Choosing the best Solar Panels – Tips and hints

Choosing the best Solar Panels – Tips and hints

The cost of solar panels in South Africa has greatly reduced in recent years.  These days, solar panels are priced anywhere from under R6.00 per Watt to upwards of R15.00 per Watt; depending on various factors.

It’s very important when selecting the best solar panels to use for your solar power system installation to bear in mind a few crucial factors aside from the price tag. After all, your purchase decision is one you’ll be living with for a very long time and it should provide you with a good return on your investment.

Don’t base a buying decision on solar panel cost alone – the following are a few tips for choosing the best modules for your installation situation.
How much do solar panels cost?

This depends on a number of factors:

The cost of a solar panel is determined in part by its capacity (in Watts), the physical size, the brand, quality of materials, the durability / longevity (or warranty period) and any certifications the solar panel might have.

The price you’ll pay will also depend on the number of panels as part of a package if you’re buying a full system. The more modules in the system, the less cost per unit (generally speaking).

However, choosing solar panels on price alone is not wise, as what you select may not fit the area you wish to install it.

The modules may not provide the best performance to help ensure economic payback of the power produced, or a solid warranty from a well-established company.

Solar panel manufacturer Tier rankings

3 Tiers Of Solar Panel Quality

In addition to cost, when choosing the best solar panel for your installation situation, it is important to consider both how it is manufactured and what materials are used.

It is commonly considered for there to be three tiers of manufacturer quality and Africa Solar Power only supplies solar panels from the first tier.

Tier one includes the top 2 percent of solar PV manufacturers.  We consider Tier one manufacturers are those that are vertically integrated. This means they control each stage of the manufacturing process. These companies invest heavily in research and development, use advanced robotic processes and have been manufacturing solar panels for more than 5 years.

Tier one producers use the purest/best grade of silicon to produce solar cells. The higher the silicon grade, the longer the solar cell will last and the better it will perform in converting the sun’s energy to electricity.

Tier one manufacturers produce some of the best performing solar panels and these can often be acquired at a very reasonable price.  Modules produced by Tier 1 manufacturers include Canadian Solar and JA Solar; both of which are used in Africa Solar Powers’ range of solar power systems.

However, “Tier 1” is a claim that some manufacturers make that don’t fit our definition – so it’s important to understand not all claiming to be Tier 1 are equal. Quality can vary greatly between Tier 1 manufacturers, so this should only be an aspect of due diligence when searching for the best solar panels for your needs.

Tier two includes companies who invest less in research and development, are reliant on both robotic and manual assembly on production lines and have often been in solar panel manufacture for 2 – 5 years. Tier two manufacturers can produce good panels at good prices; but it can be a hit and miss affair.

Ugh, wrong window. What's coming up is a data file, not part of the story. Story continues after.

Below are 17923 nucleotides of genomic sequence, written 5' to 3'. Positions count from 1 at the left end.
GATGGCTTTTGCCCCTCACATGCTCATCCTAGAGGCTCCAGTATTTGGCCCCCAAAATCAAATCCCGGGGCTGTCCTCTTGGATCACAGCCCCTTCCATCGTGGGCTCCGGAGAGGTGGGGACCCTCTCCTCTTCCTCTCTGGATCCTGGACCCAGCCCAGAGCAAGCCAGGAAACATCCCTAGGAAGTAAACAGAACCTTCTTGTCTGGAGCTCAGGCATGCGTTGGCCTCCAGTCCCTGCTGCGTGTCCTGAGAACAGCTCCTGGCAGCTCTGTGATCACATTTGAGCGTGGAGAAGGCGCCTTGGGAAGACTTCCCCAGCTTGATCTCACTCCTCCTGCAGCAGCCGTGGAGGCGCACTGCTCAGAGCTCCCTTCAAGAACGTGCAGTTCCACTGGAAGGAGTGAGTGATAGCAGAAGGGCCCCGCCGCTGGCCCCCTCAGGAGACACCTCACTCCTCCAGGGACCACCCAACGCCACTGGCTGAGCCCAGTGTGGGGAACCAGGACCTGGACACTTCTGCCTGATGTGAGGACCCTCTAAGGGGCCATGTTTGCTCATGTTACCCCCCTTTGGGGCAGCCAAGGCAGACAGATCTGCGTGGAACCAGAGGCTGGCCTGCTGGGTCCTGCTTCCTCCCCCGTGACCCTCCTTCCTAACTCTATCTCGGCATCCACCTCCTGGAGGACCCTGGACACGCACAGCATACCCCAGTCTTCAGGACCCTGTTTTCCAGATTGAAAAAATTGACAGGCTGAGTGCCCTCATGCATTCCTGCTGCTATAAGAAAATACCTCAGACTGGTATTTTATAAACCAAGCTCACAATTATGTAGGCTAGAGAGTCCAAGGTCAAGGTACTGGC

Tier three encompasses 90% of new solar PV manufacturers. These companies assemble panels only, they usually don’t manufacture their own cells and don’t invest in research and development.

While often available at a cheaper price, tier three manufacturers use human production lines for manual soldering of solar cells, which often isn’t the best approach as quality can vary operator to operator and day to day. A Tier Three solar panel may in the long run cost you much more in terms of reliability and electricity output.
Panel cost vs. value – other factors

As not all module manufacturers are equal and there are a variety of other factors that should influence your purchase decision rather than focusing solely on cost.


This is the range a panel will either exceed or not meet its rated power. For example, a solar module you purchase may have a ‘nameplate’ wattage of 200 watts; but due to quality control issues, the output in ideal conditions may in reality only be 195 watts. A positive tolerance rating means the module will not only generate 200 watts, but perhaps more under standard testing conditions.

Temperature co-efficient

The temperature co-efficient rating is important to determine what the impact heat has on a solar panel’s operation after installation. The lower the percentage per degree Celsius, the better. The price of a module with low temperature co-efficiency can be a little more; but in South Africa’s often hot conditions, a little extra cost can be worth it.

Conversion efficiency

The efficiency of how a solar panel converts light into electrical energy will determine how much power your system generates. If two solar panels cost the same, but one has a higher conversion efficiency; then that module provides the better value for money – assuming the claimed efficiencies are correct.

PID resistance

PID stands for potential-induced degradation. Caused by  stray currents triggered by certain climate conditions; the phenomenon can cause substantial power loss. Good solar panels will display little or no PID.

LID resistance

LID stands for Light induced degradation; a process that occurs in the first few months after solar panels are installed. While this stabilises after a period, it can reduce the amount of power the module produces. A good solar panel will have little or no LID.

Embodied energy